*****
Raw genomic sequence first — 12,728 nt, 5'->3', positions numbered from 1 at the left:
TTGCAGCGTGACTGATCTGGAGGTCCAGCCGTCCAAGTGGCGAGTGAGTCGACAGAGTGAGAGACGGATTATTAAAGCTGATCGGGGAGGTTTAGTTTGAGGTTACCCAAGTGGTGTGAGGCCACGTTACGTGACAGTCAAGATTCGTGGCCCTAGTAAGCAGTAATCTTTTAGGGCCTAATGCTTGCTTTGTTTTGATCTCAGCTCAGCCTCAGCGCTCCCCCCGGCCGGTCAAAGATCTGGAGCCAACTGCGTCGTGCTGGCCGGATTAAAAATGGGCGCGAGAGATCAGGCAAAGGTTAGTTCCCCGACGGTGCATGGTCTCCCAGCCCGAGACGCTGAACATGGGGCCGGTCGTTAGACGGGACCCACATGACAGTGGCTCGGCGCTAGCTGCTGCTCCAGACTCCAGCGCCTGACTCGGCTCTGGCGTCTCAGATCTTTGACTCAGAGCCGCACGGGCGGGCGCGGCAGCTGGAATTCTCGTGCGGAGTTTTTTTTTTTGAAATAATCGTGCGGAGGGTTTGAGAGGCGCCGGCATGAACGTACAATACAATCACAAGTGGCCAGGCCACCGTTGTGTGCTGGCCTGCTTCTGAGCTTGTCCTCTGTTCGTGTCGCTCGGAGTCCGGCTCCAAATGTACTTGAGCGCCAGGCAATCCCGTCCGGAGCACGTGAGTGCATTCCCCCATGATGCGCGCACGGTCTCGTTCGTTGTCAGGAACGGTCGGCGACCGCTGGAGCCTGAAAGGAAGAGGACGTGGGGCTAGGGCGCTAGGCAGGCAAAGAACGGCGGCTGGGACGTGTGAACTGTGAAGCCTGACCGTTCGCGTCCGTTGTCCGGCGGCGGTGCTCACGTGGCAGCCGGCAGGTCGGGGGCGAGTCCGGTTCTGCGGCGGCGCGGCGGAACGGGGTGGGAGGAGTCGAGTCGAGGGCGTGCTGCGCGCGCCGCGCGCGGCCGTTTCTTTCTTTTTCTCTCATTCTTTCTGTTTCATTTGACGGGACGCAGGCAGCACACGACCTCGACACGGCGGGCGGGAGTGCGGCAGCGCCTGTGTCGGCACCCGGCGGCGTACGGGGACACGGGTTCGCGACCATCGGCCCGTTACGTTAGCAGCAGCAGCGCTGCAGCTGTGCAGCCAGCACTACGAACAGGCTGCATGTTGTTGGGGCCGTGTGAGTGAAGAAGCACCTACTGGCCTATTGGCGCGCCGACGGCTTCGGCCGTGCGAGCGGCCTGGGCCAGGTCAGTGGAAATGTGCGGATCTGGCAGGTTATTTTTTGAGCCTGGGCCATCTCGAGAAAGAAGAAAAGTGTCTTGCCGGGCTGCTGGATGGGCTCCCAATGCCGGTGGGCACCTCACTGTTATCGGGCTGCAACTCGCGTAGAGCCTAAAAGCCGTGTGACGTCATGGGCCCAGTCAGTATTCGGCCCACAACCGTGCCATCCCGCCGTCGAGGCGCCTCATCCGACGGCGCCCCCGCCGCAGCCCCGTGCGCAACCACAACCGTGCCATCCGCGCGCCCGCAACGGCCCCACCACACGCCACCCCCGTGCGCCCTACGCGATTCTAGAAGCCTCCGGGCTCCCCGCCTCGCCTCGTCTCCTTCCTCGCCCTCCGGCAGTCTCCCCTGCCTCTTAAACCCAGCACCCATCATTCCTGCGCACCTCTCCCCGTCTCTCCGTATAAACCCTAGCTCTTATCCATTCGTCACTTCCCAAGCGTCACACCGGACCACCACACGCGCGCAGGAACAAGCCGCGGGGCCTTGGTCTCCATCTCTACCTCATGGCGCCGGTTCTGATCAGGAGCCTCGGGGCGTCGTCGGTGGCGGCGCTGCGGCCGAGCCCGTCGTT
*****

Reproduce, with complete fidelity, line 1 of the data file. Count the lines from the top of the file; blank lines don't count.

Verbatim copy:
Raw genomic sequence first — 12,728 nt, 5'->3', positions numbered from 1 at the left: